Apistogramma Bitaeniata (Banded Dwarf Cichlid)
Apistogramma Bitaeniata is commonly called Two-Stripe Apisto, Banded Apisto, or Banded Dwarf Cichlid. It lives in the Amazon river basins. It is also available in Tigre, Mazan, and lower Nany in Peru close to Letica, Columbia. In Brazil, it is found in Lago Tefe and Igarape Preto. The most suitable water for this fish is low-mineral and humic-filled water.
The fish has a small body but the eyes and mouth are comparatively large. Lateral lines cover the body in an irregular pattern. The fins are stiff and formed in the shape of rays. The dorsal fins at the spine are jagged and pointing inwardly. Fins at the pelvis of the fish are long and look like spiny rays. The tail fins are strong and shaped like a U-shaped harp.
There is a male and female version of the fish with multiple different colorations in both genders. Blue and violet are more common on the body color. The upper back fins are yellow-green with bright shades. The tail is usually shimmering in blue with yellow-green edges. It is also the same with the coloration of pectoral fins. Also, there is a thin black stripe that passes through the eyes and reaches till the gills.
pH: 5,0 – 7,0
Hardness: 2 – 6 dGH (0 – 90 ppm)
Size: Male: 7.5 cm Female: 5.5 cm
For keeping these fish in an aquarium, the water parameters need to be maintained properly as per their natural habitats. Water needs to be changed every week, and it is also necessary to have good filtration. During the water changes, it is significant to add the replaced water gently to prevent shocks in the fish. For filtering, peat is the best choice because it keeps the water soft and acidic like it is in the fish’s natural habitat. Only this low-in-mineral water can keep the fish color bright and healthy-looking.
Long aquariums make better for keeping Apistogramma Bitaeniata. It is substantial to provide a wide space for swimming around. And to resemble a more similar environment to their natural habitat, using sand at the bottom and adding dry Indian almond leaves, oak, or beech leaves will do great. In addition, using roots, bogwood, branches or driftwood will make it perfectly adjusted. Making small artificial caves with the help of clay flowerpots or coconut shells also adds a more natural aura to Apistogramma Bitaeniata’s environment.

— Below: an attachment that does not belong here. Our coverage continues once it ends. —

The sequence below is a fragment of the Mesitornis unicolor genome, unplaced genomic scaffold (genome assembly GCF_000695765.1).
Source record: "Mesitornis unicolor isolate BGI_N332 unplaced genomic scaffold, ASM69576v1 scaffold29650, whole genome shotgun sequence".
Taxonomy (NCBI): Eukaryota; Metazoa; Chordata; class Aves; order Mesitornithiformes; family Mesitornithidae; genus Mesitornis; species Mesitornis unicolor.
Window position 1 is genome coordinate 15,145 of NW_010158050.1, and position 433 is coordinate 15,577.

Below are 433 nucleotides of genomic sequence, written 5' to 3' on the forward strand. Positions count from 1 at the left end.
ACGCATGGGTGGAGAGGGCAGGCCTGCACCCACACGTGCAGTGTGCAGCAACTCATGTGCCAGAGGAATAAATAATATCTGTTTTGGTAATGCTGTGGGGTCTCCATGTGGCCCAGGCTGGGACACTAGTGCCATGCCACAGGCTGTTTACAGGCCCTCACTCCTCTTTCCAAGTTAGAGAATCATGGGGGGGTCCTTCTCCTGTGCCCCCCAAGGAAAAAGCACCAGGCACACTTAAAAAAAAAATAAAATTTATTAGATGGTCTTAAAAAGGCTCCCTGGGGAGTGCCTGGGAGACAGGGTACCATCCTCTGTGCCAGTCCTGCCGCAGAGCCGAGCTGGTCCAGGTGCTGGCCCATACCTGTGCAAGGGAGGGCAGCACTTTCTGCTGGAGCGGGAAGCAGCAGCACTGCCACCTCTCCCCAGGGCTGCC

Apistogramma Bitaeniata doesn’t prefer direct and bright lights. Water needs to be dark in color like tea. By adding blackwater or peat will help to reach this color. Also, Indian almond leaves, alder cones, and driftwoods will help both in coloration and pH levels.
Apistogramma Bitaeniata is a territorial fish that may show aggression to protect its area. It needs space for its individual needs for breeding. If a tank has a ratio of 1 male for every 2 females it should be at least 50 to 75 liters (11 to 17 gallons) of capacity. If there is 1 male for 3 to 4 females, the tank must have around 100 liters (26 gallons) of capacity. These are the minimum limits to reduce stress on the fish but more space and extra water is always a better choice for fish. The most important thing for this species is the base area rather than the water capacity.
Growing plants in the aquarium can help the fish enjoy a more natural environment especially those floating plants that obscure direct light. Anubias and Cryptocoryne are good choices of plants. Large aquariums like 120 cm long are better for the successful survival of the fish. If the aquarium is large enough to add more fish, the best species that make good tank mates are small tetras, rasboras, pencil fish, otociclus, corydoras, and swamp guppies.
Fish born in natural habitat eats live foods only. They need a transition period to commercial fish foods. Later, they can live and reproduce in the aquariums without problems. In this transition period, wild-caught fish should be first feed with live foods, then frozen live foods, and later by little amounts of dry fish foods. Pellet, granule and flake foods are also alternatives if the fish get used to dry foods. To prepare the fish for breeding, feeding the fish with frozen or live foods like brine shrimp daphnia and other live foods are necessary.
For breeding Apistogramma Bitaeniata, a separate breeding tank is necessary. A male may mate with several females at a time. For safe and successful breeding choose older males and young females for breeding. This results in having a large amount of baby fish. The parents take care of their young and do not eat them. If a low brightness light is lit over the tank, the eggs remain safer from any aggression.
Water in the breeding tank must be slightly acidic like pH 6.0 to 6.5 and temperature 24 to 26°C. There must be small caves or hiding places for the females to lay their eggs and guard them. One female can lay around 100 eggs and they hatch after 3 to 6 days.
Apistogramma Bitaeniata shows a kind and careful parenting to its fry. The male keeps guard of the territory while the female protects the fry and leads them in the water in search of food when they become free-swimming. The young fish will eat Vinegar eels, brine shrimp nauplii, micro worm, and powdered baby fish foods. It is important to keep the aquarium clean, remove the leftover food to keep the tank in good condition so that the young fish can grow fast and healthier.
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